Eye and ear problems need prompt attention because they affect our most important senses. Many infections and chronic (long-term) conditions can be treated effectively with drugs. Medication for eye and ear disorders can often be administered easily as drops or ointments.
Most eye and ear disorders are minor and clear up rapidly with appropriate treatment. More serious and persistent problems may need medical attention and long-term use of drugs.
The first article in this section discusses drugs used to treat infections and inflammation of the eye. It also covers artificial tears, which relieve dry eyes, and mydriatics, a group of drugs that are used in the treatment of the inflammatory disorder uveitis.
Drugs that are used for glaucoma, a potentially serious condition if left untreated, are described in the next article. These drugs work in a variety of ways to relieve excess accumulation of fluid in the eye. As a result, the pressure that can damage the optic nerve is relieved, thereby diminishing the likelihood of partial or complete loss of vision.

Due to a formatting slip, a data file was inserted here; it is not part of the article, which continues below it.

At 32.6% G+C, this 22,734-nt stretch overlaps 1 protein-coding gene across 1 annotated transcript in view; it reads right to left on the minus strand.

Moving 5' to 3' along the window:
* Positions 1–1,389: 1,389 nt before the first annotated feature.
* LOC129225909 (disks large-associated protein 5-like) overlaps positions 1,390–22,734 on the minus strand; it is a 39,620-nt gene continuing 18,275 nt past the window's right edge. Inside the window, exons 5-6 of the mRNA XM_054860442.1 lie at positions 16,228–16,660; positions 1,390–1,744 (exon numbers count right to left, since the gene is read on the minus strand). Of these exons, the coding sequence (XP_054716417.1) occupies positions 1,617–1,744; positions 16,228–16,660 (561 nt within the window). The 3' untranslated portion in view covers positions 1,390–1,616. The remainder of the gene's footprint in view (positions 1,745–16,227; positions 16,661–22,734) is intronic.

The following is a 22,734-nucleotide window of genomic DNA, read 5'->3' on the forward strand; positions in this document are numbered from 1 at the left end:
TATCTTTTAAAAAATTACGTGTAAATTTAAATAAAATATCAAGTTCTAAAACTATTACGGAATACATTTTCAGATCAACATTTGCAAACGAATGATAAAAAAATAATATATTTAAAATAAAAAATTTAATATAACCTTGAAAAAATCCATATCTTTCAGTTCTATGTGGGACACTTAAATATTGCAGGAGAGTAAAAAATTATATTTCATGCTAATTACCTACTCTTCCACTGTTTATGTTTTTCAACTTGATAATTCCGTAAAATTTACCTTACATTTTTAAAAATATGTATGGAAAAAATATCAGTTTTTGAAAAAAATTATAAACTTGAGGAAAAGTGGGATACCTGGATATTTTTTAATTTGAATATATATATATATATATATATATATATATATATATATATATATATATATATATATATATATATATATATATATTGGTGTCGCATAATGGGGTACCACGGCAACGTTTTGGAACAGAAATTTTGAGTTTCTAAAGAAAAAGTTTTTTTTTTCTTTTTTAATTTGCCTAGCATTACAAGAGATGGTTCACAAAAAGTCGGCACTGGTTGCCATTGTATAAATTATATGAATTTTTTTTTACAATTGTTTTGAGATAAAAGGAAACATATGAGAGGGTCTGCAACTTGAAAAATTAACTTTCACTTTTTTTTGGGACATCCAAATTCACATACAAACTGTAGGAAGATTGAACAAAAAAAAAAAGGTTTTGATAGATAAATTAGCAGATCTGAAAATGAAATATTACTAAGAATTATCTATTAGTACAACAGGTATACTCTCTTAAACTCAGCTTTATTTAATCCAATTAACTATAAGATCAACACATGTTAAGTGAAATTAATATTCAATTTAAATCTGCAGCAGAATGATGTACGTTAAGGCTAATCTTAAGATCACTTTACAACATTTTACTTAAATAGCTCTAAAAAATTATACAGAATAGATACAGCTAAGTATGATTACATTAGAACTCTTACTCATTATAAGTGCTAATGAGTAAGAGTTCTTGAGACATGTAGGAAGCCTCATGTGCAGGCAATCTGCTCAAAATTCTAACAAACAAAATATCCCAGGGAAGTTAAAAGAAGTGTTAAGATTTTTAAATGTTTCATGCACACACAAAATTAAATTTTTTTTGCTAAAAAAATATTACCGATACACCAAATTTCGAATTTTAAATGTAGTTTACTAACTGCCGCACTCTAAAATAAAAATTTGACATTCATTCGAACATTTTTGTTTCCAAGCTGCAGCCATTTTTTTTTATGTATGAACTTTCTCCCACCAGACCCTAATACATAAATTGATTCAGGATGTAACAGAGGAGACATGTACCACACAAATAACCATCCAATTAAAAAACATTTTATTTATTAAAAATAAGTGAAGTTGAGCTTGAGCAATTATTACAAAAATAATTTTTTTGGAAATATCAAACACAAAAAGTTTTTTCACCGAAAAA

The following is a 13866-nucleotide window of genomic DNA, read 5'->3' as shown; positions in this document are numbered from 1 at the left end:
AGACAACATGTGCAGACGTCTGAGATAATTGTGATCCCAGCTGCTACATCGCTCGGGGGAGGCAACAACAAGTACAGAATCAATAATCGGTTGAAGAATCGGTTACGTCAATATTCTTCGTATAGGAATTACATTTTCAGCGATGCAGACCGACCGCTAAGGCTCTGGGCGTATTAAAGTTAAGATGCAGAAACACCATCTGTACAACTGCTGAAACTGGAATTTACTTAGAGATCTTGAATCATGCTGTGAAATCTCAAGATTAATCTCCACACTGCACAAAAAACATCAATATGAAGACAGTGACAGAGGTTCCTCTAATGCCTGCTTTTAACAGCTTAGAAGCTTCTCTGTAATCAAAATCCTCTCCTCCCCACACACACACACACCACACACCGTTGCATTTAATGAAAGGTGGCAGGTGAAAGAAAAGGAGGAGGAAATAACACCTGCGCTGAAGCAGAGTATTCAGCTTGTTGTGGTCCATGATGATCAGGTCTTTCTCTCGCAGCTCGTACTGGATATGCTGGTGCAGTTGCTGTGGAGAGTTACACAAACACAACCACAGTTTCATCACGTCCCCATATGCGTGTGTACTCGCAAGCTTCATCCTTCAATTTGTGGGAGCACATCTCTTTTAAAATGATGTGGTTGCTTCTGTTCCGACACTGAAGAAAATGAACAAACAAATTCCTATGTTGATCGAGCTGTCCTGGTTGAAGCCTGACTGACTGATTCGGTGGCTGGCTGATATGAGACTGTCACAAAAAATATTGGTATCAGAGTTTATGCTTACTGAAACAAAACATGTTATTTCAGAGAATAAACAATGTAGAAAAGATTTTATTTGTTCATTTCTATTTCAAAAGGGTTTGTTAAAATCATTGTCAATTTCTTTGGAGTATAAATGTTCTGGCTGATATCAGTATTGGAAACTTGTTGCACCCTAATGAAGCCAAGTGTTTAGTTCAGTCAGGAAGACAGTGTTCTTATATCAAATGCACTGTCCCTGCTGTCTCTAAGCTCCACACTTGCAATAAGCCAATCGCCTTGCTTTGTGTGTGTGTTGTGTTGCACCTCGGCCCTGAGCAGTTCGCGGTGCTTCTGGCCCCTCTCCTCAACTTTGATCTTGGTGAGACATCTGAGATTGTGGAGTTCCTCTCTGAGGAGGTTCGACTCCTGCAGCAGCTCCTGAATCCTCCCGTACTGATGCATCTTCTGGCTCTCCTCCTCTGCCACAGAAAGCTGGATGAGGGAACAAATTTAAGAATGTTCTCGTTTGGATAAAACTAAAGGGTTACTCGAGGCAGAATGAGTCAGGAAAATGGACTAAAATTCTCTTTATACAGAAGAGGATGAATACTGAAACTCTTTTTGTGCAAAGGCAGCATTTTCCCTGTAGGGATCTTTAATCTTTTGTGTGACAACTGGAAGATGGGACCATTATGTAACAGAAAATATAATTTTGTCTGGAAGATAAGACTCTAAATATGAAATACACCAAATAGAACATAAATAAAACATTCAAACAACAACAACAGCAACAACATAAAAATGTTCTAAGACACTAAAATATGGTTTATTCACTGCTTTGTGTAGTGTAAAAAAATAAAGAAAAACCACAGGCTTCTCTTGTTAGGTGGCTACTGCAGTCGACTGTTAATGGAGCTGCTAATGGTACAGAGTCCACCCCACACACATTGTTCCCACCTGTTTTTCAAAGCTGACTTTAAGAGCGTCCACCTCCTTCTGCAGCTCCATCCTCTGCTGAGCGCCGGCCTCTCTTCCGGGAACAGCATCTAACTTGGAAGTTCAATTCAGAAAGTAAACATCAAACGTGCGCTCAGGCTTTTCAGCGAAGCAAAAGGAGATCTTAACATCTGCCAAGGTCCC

The final article in this section discusses drugs used to treat disorders of the ear. These drugs range from treatments for bacterial infections and excess earwax to treatments for nausea and vomiting, symptoms that are commonly seen in inner ear disorders and can affect the balance mechanism. Drugs that relieve nausea and vomiting are discussed further elsewhere (see Antiemetic drugs).
From the 2010 revision of the Complete Home Medical Guide © Dorling Kindersley Limited.
The subjects, conditions and treatments covered in this encyclopaedia are for information only and may not be covered by your insurance product should you make a claim.